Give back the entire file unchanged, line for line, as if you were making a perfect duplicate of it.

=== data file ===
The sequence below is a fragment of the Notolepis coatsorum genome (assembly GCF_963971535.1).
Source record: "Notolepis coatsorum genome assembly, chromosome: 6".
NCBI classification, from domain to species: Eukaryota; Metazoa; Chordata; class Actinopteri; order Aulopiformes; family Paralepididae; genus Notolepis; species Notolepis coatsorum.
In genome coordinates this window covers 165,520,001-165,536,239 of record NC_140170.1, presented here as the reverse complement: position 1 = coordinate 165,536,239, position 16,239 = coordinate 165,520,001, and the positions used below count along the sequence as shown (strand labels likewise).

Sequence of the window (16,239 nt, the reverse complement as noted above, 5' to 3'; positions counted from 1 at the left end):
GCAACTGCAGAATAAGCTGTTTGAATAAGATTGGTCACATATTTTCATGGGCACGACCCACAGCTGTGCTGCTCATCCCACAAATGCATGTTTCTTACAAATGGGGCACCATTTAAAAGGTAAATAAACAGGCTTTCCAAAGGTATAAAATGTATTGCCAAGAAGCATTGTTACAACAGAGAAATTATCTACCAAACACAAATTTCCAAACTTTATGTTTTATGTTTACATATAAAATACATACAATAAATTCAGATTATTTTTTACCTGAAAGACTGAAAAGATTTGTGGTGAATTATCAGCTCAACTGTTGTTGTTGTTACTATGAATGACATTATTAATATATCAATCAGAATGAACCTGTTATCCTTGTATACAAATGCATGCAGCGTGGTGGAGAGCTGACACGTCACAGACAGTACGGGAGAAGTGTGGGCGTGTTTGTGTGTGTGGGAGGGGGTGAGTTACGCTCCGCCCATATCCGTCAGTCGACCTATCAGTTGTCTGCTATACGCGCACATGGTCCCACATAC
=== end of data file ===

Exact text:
The sequence below is a fragment of the Notolepis coatsorum genome (assembly GCF_963971535.1).
Source record: "Notolepis coatsorum genome assembly, chromosome: 6".
NCBI classification, from domain to species: Eukaryota; Metazoa; Chordata; class Actinopteri; order Aulopiformes; family Paralepididae; genus Notolepis; species Notolepis coatsorum.
In genome coordinates this window covers 165,520,001-165,536,239 of record NC_140170.1, presented here as the reverse complement: position 1 = coordinate 165,536,239, position 16,239 = coordinate 165,520,001, and the positions used below count along the sequence as shown (strand labels likewise).

Sequence of the window (16,239 nt, the reverse complement as noted above, 5' to 3'; positions counted from 1 at the left end):
GCAACTGCAGAATAAGCTGTTTGAATAAGATTGGTCACATATTTTCATGGGCACGACCCACAGCTGTGCTGCTCATCCCACAAATGCATGTTTCTTACAAATGGGGCACCATTTAAAAGGTAAATAAACAGGCTTTCCAAAGGTATAAAATGTATTGCCAAGAAGCATTGTTACAACAGAGAAATTATCTACCAAACACAAATTTCCAAACTTTATGTTTTATGTTTACATATAAAATACATACAATAAATTCAGATTATTTTTTACCTGAAAGACTGAAAAGATTTGTGGTGAATTATCAGCTCAACTGTTGTTGTTGTTACTATGAATGACATTATTAATATATCAATCAGAATGAACCTGTTATCCTTGTATACAAATGCATGCAGCGTGGTGGAGAGCTGACACGTCACAGACAGTACGGGAGAAGTGTGGGCGTGTTTGTGTGTGTGGGAGGGGGTGAGTTACGCTCCGCCCATATCCGTCAGTCGACCTATCAGTTGTCTGCTATACGCGCACATGGTCCCACATAC